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Author Topic: are monks,and bishops allowed to eat meat?  (Read 2300 times) Average Rating: 0
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« on: March 30, 2010, 12:11:34 PM »

just like the title says are they allowed to eat meat? I heard they arent
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Andrew21091
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« Reply #1 on: March 30, 2010, 12:25:04 PM »

Monastics are not allowed to eat meat. Most bishops are monastics so a lot probably don't eat meat but I'm sure some do since lay people like to prepare meals for bishops when they visit and meat may be involved and a bishop would probably eat it out of consideration for the person.

The reasons why monastics don't eat meat is for bodily repentance and abstinence by denying themselves the strong nourishment that it provides. The other reason is spiritual so one can return to the state of Adam while he was still in paradise before the fall and while in paradise, they did not eat meat.
« Last Edit: March 30, 2010, 12:29:46 PM by Andrew21091 » Logged
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« Reply #2 on: March 30, 2010, 12:32:56 PM »

Many Greek bishops eat meat and this has been going on for centuries since it is hard not to eat meat and be going around to people's houses.  Bishops are also permitted to perform marriages, which monastics are not usually allowed to do (unless they are assigned to a parish, which is, strictly-speaking, an aberration, but somewhat necessary in our time). In a sense, then, bishops are monastics but are returned to the status of "secular"/"diocesan" clergy on their election since they are back in the world.

I don't know many Russian bishops personally but I understand that they keep the vegetarian diet more strictly than their Greek counterparts.

I have no information on other local Churches' practices and am only speaking from my personal experience.
« Last Edit: March 30, 2010, 12:33:49 PM by Fr. Anastasios » Logged

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« Reply #3 on: March 30, 2010, 12:39:26 PM »

Quote
I have no information on other local Churches' practices and am only speaking from my personal experience.
They usually live on, as we say, "porc si rugaciuni", that is "pork and prayers" (a pun on "post si rugaciuni", "fast and prayers"). Shocked
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« Reply #4 on: April 01, 2010, 11:09:00 AM »

The prohibition of meat to monastics is not absolute. Fish is eaten on Athos on certain feasts.
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« Reply #5 on: April 01, 2010, 11:36:32 AM »

Many Greek bishops eat meat and this has been going on for centuries since it is hard not to eat meat and be going around to people's houses.  Bishops are also permitted to perform marriages, which monastics are not usually allowed to do (unless they are assigned to a parish, which is, strictly-speaking, an aberration, but somewhat necessary in our time). In a sense, then, bishops are monastics but are returned to the status of "secular"/"diocesan" clergy on their election since they are back in the world.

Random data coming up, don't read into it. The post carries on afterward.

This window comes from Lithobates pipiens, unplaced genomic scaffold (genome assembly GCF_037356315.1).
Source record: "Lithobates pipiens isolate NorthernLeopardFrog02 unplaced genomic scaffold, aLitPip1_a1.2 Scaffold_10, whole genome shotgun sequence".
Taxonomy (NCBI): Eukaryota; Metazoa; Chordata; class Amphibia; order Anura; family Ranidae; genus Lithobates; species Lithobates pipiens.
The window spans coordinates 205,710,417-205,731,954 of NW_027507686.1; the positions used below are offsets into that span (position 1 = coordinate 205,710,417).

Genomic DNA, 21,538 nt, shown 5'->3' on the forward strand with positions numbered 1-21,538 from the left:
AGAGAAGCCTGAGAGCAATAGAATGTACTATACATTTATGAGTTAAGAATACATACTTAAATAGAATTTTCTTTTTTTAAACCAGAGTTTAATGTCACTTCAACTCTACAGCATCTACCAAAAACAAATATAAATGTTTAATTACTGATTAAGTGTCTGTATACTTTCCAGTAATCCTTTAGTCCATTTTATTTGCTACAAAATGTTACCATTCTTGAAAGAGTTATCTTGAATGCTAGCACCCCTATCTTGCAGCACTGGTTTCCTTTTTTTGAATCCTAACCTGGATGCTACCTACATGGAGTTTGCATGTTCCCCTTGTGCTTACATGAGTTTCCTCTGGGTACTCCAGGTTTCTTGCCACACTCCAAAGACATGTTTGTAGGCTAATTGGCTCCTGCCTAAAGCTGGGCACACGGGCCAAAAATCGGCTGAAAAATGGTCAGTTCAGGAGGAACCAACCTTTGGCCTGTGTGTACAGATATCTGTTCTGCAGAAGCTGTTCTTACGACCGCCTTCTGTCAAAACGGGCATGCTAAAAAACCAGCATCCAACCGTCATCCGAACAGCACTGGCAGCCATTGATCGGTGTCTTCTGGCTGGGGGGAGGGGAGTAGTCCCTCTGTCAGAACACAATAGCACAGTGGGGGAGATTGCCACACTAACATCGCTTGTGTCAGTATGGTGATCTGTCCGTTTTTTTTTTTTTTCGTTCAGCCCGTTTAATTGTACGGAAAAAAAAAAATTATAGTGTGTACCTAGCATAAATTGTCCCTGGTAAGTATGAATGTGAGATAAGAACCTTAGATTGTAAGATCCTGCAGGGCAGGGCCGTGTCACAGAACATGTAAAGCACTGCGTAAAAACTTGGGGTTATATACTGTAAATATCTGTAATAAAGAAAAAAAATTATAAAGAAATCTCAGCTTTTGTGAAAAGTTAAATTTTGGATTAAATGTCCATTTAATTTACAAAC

I'm still not comfortable calling a Bishop a monastic in the present tense, the reasons above being added to my current objections (they are forced by virtue of their election to break the central obedience to the Igoumenos and their marriage to the Monastery).
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« Reply #6 on: April 01, 2010, 12:14:54 PM »

The prohibition of meat to monastics is not absolute. Fish is eaten on Athos on certain feasts.

Fish is not classified as meat though. Hence why it is taken during fasts on certain days.  I know you know that, but I'm not sure why you are bringing it up in this thread since I am understanding that we are talking about bishops eating things like steak and chicken. But maybe that's not everyone's understanding and you wanted to clarify that point.
« Last Edit: April 01, 2010, 12:19:19 PM by Fr. Anastasios » Logged

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« Reply #7 on: April 01, 2010, 12:41:06 PM »

There is a story from the Desert Fathers that bears repeating often:

When Abba Holarion (the Great) was old, he determined to leave his monastery for a while and take a trip through the Known World.  Anon, he cane to Cyprus, where Abba Epiphanios (the Jew) was Bishop; this same Epiphanios had once been a monk at Scetis.  Abba Holarion arrived at the episcopal residence, received a cordial greeting, and spent the afternoon in edifying converrsation with the bishop.

When it drew on to evening, the bishop summoned his deacon and bade him prepare supper; the deacon returned with a freshly killed and plucked chicken.  Abba Hilarion was aghast.  "Forgive me, Father, never since I took the habit in Egypt have my lips tasted meat," he said.  Abba Epiphanios replied, "Indeed, when I took the habit in Egypt, I made a vow to that effect; but now that I'm a bishop, I'm obliged to eat whatever my people provide me."  Then, after some thought, he added, "When I took the habit in Egypt, I made a vow never to go to bed angry with anyone."  Abba Hilarion replied, "Forgive me, Father, your way is better than mine."
« Last Edit: April 01, 2010, 12:43:44 PM by Cymbyz » Logged

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